There’s also a loadFromString(some-string-containing-GLSL-source-code) method, if that’s your preference.

The ShaderProgram class uses a string/int map as a key/value pair, so to add attributes or uniforms you just specify their name and they’ll have a location assigned to them:

The ShaderProgram class then uses two methods called attribute and uniform to return the bound locations (you could argue that I should have called these methods getAttribute and getUniform – but I felt that just attribute and uniform were cleaner in use. Feel free to mod if you feel strongly about it). When binding vertex attribute pointers you can use code like this:

Finally, when drawing your geometry you can get just enable the shader program, provide the location and data for bound uniforms, and then disable it like this (I’m using the GL Mathematics library for matrices – you can use anything you fancy):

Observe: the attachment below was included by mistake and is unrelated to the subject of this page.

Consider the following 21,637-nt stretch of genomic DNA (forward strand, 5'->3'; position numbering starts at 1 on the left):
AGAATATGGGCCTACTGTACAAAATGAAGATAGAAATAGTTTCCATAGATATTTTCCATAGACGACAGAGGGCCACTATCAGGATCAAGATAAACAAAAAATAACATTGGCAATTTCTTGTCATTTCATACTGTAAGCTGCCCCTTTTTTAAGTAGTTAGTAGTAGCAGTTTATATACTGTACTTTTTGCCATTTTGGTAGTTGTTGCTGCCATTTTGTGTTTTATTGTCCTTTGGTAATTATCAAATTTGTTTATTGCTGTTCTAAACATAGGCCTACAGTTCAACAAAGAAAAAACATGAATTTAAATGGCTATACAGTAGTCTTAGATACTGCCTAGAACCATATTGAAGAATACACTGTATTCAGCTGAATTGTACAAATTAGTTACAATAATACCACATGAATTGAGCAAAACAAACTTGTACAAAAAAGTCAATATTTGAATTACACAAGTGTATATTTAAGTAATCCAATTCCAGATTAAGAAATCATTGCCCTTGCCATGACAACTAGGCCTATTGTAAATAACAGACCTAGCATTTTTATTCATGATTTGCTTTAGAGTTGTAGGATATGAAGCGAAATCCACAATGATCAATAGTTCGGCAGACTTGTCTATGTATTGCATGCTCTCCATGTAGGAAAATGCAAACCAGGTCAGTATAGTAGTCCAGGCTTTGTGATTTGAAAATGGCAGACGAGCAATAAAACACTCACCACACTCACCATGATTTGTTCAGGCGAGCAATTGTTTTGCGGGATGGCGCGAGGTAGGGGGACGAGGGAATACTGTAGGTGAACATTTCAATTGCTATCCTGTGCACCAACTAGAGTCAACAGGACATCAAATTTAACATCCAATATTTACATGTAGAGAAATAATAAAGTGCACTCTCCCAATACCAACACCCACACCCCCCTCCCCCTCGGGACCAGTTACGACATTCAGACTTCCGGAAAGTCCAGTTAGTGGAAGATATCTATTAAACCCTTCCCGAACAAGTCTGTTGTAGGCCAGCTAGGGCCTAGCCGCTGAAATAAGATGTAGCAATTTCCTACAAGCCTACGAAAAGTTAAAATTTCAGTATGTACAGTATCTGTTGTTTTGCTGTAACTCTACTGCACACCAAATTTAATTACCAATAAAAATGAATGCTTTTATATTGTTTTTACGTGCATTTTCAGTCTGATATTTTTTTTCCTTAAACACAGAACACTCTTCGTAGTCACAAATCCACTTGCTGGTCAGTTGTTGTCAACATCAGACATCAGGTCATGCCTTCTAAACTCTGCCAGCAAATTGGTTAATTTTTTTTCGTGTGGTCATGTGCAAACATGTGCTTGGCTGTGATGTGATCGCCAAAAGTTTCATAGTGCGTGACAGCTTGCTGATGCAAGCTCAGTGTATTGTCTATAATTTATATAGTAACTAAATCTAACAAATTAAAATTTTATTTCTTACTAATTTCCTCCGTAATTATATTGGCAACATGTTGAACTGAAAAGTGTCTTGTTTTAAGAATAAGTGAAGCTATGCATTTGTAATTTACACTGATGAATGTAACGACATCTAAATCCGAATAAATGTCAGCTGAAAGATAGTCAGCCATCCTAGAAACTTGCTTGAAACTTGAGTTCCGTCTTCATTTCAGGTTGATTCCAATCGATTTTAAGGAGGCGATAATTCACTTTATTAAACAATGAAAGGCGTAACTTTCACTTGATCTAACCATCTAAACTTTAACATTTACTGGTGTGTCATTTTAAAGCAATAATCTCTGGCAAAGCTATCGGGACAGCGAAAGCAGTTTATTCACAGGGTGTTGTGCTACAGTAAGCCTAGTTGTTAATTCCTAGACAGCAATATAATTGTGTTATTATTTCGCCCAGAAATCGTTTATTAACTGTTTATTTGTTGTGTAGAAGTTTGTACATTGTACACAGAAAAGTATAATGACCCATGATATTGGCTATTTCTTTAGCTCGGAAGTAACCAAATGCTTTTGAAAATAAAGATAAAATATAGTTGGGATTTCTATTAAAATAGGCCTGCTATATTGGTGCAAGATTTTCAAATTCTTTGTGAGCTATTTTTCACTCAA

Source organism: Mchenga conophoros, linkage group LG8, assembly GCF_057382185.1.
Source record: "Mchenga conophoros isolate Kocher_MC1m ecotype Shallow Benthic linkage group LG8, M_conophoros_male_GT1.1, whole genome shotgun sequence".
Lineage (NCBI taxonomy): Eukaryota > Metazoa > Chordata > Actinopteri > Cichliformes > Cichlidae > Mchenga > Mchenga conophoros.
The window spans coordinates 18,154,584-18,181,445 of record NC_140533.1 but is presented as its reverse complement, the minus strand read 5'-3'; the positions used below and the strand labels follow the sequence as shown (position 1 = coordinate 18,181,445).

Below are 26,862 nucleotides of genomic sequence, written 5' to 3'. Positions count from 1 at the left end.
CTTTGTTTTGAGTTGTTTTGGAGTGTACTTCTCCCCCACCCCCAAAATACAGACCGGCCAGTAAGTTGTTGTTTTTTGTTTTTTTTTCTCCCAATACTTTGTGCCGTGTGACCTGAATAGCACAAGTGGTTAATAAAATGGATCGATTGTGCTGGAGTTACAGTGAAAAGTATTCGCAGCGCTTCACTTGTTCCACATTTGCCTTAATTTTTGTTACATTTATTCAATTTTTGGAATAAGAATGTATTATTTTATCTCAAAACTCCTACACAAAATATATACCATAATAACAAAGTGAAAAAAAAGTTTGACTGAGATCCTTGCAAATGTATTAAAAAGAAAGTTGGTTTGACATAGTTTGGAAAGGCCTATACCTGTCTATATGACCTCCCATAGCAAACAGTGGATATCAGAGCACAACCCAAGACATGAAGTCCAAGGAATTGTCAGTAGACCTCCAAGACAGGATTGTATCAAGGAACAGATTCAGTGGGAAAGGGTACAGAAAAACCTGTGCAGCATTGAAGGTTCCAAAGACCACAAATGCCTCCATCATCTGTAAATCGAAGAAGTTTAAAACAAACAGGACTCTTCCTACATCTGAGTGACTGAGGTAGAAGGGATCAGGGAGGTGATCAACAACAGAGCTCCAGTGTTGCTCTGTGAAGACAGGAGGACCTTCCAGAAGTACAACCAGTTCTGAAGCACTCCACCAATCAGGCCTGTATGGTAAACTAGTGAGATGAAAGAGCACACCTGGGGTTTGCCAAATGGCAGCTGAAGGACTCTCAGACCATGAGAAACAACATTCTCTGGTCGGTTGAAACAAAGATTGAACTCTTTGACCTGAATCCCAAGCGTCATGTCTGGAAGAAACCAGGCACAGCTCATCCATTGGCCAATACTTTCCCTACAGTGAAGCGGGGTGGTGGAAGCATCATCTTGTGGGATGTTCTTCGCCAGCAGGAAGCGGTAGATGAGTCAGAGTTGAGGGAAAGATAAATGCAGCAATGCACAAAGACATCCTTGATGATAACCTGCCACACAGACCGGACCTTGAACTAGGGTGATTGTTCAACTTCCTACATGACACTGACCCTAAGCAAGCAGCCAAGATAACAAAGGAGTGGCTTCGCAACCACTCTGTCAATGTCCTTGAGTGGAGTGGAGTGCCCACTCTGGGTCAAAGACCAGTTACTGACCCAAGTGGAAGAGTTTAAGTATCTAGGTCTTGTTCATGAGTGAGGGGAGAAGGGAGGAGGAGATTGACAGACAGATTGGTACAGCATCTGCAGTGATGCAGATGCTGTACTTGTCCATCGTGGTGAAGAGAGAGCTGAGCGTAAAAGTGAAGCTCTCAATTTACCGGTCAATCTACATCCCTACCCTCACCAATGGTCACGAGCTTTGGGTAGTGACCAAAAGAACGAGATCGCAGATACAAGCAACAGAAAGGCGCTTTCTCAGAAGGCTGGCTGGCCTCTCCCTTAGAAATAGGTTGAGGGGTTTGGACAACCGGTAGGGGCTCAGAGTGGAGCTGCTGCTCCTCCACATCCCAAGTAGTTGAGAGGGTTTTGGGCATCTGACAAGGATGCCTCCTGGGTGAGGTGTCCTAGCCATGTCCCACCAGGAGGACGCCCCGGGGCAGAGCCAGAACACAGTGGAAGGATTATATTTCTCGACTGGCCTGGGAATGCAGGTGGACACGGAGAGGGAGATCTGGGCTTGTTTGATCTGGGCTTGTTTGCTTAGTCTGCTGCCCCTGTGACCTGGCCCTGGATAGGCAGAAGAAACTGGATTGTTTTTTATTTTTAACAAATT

That’s pretty much it – nice and simple. I haven’t done anything with geometry shaders yet so I’ve no idea if there’s anything else you’ll need, but if so it likely won’t be too tricky a job to implement it yourself. Anyways, you can look at the source code for the classes themselves below, and I’ll put the two classes in a zip file here: ShaderHelperClasses.zip.

As a final note, you can’t create anything shader-y without having a valid OpenGL rendering context (i.e. a window to draw stuff to) or the code will segfault – that’s just how it works. The easiest way around this if you want to keep a global ShaderProgram object around is to create it as a pointer (i.e. ShaderProgram *shaderProgram;) and then initialise it later on when you’ve got the window open with shaderProgram = new ShaderProgram(); like I’ve done above.

Cheers! =D

Source code after the jump…

OpenGL – A Modified Phong-Blinn Light Model For Shadowed Areas